The month of May represents the highest expression of Nature. It is the awakening of life.
Light triumphs over the shadows and Nature is an explosion of colours, scents and flavours that herald the summer season. In this month the ancient Romans celebrated the popular Floralia, festivities dedicated to the goddess of nature, Flora. Etymologically, May derives from the Latin “majus”, referring to the goddess Maia, mother of Mercury, and goddess of earth and abundance.
In the garden and in the vegetable garden the hard work of the past months starts to show its results with the sight and the scent of the flowers that in this period are shown off by numerous plants. All these flowers inevitably attract many insects, some bad but others, the majority, good and important for our plants.
If you are one of those plant lovers who jump at the first insect they see and rush to arm themselves with chemical products, it is essential to change that philosophy! As you know, I do not like to resort to such drastic solutions, if not in extreme cases. If in the previous months we have performed a methodical and careful cleaning of the soil and plants, the proliferation of insects should now be under control.
If, like me, you take care of plants considering them as part of a whole, you will not have difficulty tolerating a certain coexistence with insects. And if you discover an eaten leaf, it’s ok: a small loss can be accepted if, on the other hand, you will see birds return, you will hear the croaking of toads and you will live in an environment with cleaner and healthier air, water and earth.
The queens of this month’s garden are definitely roses. Check their health often as it is during this period that diseases such as powdery mildew can be easily fought by spraying Poltiglia, a fungicide, on the affected parts, avoiding the buds. Cut the stems of spent roses by a few centimeters to encourage the growth of new buds. Fertilise regularly, every ten days, and irrigate generously.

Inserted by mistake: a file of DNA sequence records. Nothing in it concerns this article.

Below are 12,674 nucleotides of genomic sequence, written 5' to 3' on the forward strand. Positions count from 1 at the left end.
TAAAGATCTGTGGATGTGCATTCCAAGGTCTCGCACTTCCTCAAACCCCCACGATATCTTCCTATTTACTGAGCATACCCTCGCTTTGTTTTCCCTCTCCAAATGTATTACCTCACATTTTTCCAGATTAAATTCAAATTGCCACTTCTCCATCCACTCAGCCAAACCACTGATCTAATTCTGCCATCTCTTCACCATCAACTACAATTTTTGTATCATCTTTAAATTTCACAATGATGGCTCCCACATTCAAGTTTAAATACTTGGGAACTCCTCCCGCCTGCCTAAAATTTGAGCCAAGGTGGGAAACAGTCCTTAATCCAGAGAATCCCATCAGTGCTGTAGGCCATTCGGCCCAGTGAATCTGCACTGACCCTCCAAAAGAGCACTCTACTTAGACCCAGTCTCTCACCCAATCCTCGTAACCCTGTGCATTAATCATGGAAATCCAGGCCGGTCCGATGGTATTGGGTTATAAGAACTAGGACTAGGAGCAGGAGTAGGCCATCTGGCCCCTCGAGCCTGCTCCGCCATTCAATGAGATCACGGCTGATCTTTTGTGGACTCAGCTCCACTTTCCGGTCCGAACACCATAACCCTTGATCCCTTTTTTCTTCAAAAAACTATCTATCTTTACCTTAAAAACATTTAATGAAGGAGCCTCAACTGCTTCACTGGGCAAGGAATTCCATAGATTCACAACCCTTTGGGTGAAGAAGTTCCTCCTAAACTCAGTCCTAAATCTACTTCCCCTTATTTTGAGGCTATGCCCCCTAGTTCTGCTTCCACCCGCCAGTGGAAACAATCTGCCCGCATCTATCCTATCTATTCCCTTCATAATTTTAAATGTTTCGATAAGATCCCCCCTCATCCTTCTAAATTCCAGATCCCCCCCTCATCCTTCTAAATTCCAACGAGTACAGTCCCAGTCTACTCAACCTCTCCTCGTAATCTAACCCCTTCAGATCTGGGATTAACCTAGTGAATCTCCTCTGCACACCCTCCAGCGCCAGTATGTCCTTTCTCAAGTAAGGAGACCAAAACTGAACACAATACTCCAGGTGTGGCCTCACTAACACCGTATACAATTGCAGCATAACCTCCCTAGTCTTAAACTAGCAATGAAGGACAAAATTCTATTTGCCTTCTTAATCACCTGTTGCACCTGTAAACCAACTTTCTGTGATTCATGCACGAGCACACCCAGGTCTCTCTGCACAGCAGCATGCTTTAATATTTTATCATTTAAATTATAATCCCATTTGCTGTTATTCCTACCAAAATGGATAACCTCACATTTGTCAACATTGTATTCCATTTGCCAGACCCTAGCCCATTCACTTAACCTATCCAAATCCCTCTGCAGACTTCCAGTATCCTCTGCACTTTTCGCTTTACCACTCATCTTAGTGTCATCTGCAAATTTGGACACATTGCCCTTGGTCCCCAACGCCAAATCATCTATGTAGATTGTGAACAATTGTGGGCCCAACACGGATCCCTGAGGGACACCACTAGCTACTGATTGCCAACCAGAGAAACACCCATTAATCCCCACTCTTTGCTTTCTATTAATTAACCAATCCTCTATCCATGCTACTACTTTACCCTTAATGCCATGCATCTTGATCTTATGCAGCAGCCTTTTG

An excellent method for avoiding dry soil under roses in planters, is to plant aromatic herbs and flowers. In the open ground, perhaps bordering lawn areas, the flower bed can be defined by a border of expanded clay over a strip of geotextile.
Speaking of lawns, for those who have not yet done so, carry out re-sowing, aeration, and fertilisation; intensify irrigation preferably in the evening so that the plants can absorb the necessary water overnight.
Trim herbaceous perennials to compact tufts, prune shrubs that have finished flowering and hedges such as Pittosporum, Ligustrum and conifers. Continue planting summer and autumn flowering bulbs like Dahlia, Canna indica, Liliums.
A real godsend for those who want to decorate their flower beds with little effort and great results is the Portulaca. May is the right month to sow it! The seeds are very small and must be mixed with a little soil for succulents, very rich in sand. The right proportion is 1 teaspoon of seeds for 4/5 teaspoons of soil. Before and after sowing, and until the seeds have sprouted, keep the soil moist by spraying moderately in the evening.
In the vegetable garden, before the temperatures rise in the next few weeks, we can still transplant seedlings of watermelons, cucumbers, chicory, lettuce, melons, tomatoes, radishes.
To protect our young seedlings from the assault of snails, we can prepare simple traps and… get them drunk!
Cut a few plastic bottles in half and bury the lower half so that the edge is at the same level as the ground. Then pour some… beer, yes, which snails love!! Just remember to keep the traps clean and replace the beer periodically.
Get to work now, and enjoy those priceless moments when tired, after having worked in our garden, we sit at the foot of a tree and watch the last rays of the sun light up our work…